The Importance of Freedom


Freedom is the capacity to make choices. Yet no one can exercise freedom in a vacuum. Everyone faces constraints and restrictions, and how an individual responds to these influences determines how free they are. For example, if a government bans demonstrations, an individual is not free to participate in those demonstrations. And, a law against vandalism might not be just, but it is a law.

Freedom can be defined as the power of a sentient being to act according to their wishes. When we wish to achieve a goal, we bend our thoughts and efforts toward realizing that goal. This capacity is our freedom. A perfect expression of freedom would be experienced by a Buddha or supreme God. But, in real life, we face various barriers that impede freedom, including cultural and physical barriers.

One way to understand the importance of freedom is to consider its value in the context of the First Amendment. In the US, this freedom protects the right to speak, write, petition, and associate. Furthermore, it is a necessary condition for voting. Consequently, freedom is essential to a free society. If our society does not practice freedom, we are no longer free.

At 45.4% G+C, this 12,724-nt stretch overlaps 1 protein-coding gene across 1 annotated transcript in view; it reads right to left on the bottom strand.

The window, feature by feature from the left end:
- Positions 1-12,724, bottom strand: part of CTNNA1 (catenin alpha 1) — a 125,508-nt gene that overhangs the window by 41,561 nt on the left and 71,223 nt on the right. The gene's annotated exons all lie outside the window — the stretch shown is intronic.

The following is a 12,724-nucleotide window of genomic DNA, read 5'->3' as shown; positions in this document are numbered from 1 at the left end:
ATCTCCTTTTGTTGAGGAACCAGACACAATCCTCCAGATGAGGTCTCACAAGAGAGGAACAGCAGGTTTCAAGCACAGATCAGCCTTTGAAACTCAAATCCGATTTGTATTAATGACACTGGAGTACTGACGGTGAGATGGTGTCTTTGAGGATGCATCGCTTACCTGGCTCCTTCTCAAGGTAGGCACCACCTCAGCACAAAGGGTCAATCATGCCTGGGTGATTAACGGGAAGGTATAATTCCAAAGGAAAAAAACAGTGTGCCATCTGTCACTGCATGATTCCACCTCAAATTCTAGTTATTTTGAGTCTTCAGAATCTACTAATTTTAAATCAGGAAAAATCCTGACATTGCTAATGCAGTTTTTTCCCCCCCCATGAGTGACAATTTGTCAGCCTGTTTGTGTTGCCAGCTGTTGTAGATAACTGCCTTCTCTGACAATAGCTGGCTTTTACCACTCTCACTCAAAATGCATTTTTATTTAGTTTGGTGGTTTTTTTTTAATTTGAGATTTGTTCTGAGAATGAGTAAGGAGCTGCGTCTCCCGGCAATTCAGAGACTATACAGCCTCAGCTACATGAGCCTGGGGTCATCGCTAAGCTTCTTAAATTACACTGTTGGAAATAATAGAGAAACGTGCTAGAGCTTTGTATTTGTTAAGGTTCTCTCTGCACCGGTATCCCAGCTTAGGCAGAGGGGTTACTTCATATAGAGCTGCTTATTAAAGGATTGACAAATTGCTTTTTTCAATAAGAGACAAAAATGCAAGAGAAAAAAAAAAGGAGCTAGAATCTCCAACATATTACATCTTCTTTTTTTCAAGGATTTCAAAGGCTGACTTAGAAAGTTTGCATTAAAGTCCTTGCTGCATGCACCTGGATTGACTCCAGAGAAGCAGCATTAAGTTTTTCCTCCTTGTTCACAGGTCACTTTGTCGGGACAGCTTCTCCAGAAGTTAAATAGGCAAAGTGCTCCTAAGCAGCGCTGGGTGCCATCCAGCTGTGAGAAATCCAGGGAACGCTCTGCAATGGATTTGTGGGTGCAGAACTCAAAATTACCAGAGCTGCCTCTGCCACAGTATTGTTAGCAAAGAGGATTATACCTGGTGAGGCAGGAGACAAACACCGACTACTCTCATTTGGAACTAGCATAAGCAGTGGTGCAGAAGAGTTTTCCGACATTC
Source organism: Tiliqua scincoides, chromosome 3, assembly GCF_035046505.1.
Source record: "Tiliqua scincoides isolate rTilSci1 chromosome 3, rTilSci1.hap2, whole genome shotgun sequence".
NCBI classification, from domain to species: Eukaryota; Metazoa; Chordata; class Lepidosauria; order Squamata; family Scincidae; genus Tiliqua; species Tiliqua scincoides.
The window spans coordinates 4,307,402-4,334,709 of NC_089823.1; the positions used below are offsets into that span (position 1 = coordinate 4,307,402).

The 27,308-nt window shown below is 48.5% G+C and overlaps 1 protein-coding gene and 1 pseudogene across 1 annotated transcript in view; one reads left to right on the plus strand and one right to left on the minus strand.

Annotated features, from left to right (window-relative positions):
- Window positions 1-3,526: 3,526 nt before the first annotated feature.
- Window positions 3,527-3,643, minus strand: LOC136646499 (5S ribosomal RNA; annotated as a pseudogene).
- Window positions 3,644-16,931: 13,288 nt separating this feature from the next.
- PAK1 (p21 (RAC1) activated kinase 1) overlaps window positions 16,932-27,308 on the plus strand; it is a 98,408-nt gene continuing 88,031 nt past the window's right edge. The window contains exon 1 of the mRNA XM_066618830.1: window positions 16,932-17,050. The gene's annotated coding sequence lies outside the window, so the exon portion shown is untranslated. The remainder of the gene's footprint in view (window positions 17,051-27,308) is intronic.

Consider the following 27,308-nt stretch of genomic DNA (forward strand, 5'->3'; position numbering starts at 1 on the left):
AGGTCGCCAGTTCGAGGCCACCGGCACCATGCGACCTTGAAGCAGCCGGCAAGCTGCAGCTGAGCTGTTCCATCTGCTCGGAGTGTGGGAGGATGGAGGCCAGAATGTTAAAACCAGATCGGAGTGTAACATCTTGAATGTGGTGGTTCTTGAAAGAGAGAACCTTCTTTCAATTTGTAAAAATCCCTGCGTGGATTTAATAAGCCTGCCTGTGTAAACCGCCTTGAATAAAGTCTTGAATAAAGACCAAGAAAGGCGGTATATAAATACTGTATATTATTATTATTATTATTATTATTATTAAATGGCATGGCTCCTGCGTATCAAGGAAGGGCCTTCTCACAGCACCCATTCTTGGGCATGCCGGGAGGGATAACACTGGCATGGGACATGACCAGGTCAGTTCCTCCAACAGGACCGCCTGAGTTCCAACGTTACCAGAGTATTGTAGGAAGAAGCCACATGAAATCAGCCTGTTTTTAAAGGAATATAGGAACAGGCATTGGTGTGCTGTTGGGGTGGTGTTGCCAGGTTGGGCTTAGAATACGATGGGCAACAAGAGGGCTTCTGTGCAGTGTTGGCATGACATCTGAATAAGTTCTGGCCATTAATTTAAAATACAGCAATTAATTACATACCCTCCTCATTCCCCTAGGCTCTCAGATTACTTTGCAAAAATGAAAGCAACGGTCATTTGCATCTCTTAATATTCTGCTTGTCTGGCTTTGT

Freedom of speech is essential for an open society. In many societies, governments routinely jail people who speak their minds. As such, almost every country’s constitution references the value of free speech. However, in a free society, free speech is not just important for free speech, but also for freedom of association. This freedom is important because it protects the dignity of every individual and enables individuals to realize their full human potential.

Moreover, freedom must be protected from unjust discrimination. If freedom is not guaranteed, it is not possible to enjoy equality. This means that the state should guarantee its citizens the right to make choices. Whether they are men or women, everyone should be protected from any sort of discrimination. This is the fundamental principle of freedom.

In some countries, women’s rights are curtailed by state interests, such as commercial institutions and neighborhood safety. Racial prejudice and local neighborhood associations are other examples of state interests that may limit the rights of women and minorities. Similarly, discrimination of children and historically excluded groups limits the rights of such groups. In such a situation, freedom must be tempered by the interests of the state and the interests of citizens.